Are you really that dense?? CPI is a measurement of cost inflation….its independent of Social Security. The two terms together is a whole different issue. Let me rephrase my point so you understand. Democrats need to stir the base every now and then in order to generate voter anger. Minimum wage is one of those that they really don’t want to solve because then they’d have very little else to offer the American public. They had a super majority…which rarely ever happens…in 2008-2010. The last minimum wage law that went into effect was in 2009…so its not like the issue was off their radar screen. They could have rammed through a LOT of legislation with no obstruction. They chose not to do this one issue because its an issue that pays dividends in the future elections. Democrats depend on being able to play on the emotions of those less critically thinking to maintain power. Its why they’re concerned about a lot of other issues that Americans actually support…like Voter ID laws. They pretend to be for equal pay when its already prohibited by law. Its another issue that pays dividends too. Remember Lilly Ledbetter law….why didn’t they incorporate this into that?…because they can use it again!!!

          • mabramso

            April 11, 2014
            12:11 a.m.

            Well said!

    • Jack Everett

      April 10, 2014
      5:33 a.m.

      Is that why republicans keep trying to block the equal pay bill lol.

      • BYUDC

        April 10, 2014
        9:26 a.m.

        The GOP barely has a leg to stand on regarding any issue these days, but at least the GOP shows their hand – Dems just flat out lie on this one. If they were serious about this, then push it all the time, not just every even year.

  3. Kevin Fowler

    April 9, 2014
    12:30 p.m.

    No doubt the House of Representatives Democrats have attach rider bills that the Senate Republicans did not want. Now the bill has to go though the process again but in the meantime the Republicans will get the blame.

    • TRonJ

      April 9, 2014
      1:46 p.m.

      Few people actually care….it doesn’t resonate with voters as much as the Democrats would like…even with women.

      • northstate

        April 9, 2014
        4:05 p.m.

        How would you know what resonates with women, TronJ? Have you taken a poll? I worked for 30 years and finally achieved pay equity when I went into an administrative job. Before that, I earned less than men who were working in benefits. If women are doing the same job as men are, they should be paid the same wage for the same job. Women are no longer just working for “additional income”; they are working to support families and to help their husbands, if married, to carry the financial load. Yes, people do care, even if you do not.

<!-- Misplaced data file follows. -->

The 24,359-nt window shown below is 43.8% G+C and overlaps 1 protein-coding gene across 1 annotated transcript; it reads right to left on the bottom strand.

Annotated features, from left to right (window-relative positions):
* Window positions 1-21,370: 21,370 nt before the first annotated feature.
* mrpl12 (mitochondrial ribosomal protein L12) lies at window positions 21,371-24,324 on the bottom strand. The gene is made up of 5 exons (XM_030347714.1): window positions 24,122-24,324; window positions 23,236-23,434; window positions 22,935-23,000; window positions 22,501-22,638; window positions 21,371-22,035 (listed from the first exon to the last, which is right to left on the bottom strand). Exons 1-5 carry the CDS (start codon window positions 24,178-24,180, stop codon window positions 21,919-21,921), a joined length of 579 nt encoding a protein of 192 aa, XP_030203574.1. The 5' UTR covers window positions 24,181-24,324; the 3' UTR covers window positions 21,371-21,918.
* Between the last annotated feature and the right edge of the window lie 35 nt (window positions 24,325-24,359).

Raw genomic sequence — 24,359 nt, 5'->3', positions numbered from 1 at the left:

• TRonJ

          April 10, 2014
          8:04 a.m.

          Actually yes…there has been research done. Its not a very salient issue. It may be with you and others but by in large its not something that has much meaning. Democrats know its not a big issue otherwise they would have been happy with the Lillly Ledbetter Bill. They’re bring it up now in hopes of creating a wedge in with independents because its election year. Thirty years ago was a LONG, LONG time ago and much as changed. The pay difference isn’t there today like it used to be. It was illegal back then but its far more corporate knowledge today that it was back then.

      • NebraskANN

        April 10, 2014
        4:16 a.m.

        During my first job out of college, I began to suspect that I was being paid less than my male counterparts. We had the same job, worked the same shift, etc. When I asked my supervisor about it, he told me that, of course, I was paid less than my male counterparts. Why? Because they would some day have a wife to support, he said, while my parents would be giving me a trousseau.(I should pause a moment to let the stupidity that reason really sink in.) Turned out that every woman in our department was being paid less than the men. Anyway, I told him it was illegal. He said it wasn’t, but checked with personnel to make sure. Turned out I was right, and I wound up with a raise that doubled my income. Women don’t want to sue. They just want employers to realize that equal pay for equal work is the right thing to do. Tron, it DOES matter.

        • TRonJ

          April 10, 2014
          7:59 a.m.

          Since you admit it was illegal back then, why do we need a new law?

          • NebraskANN

            April 10, 2014
            3:36 p.m.

            We need a new law with enough teeth in it that employers recognize it’s in their best interests to pay equal salaries for equal work.

          • TRonJ

            April 10, 2014
            8:41 p.m.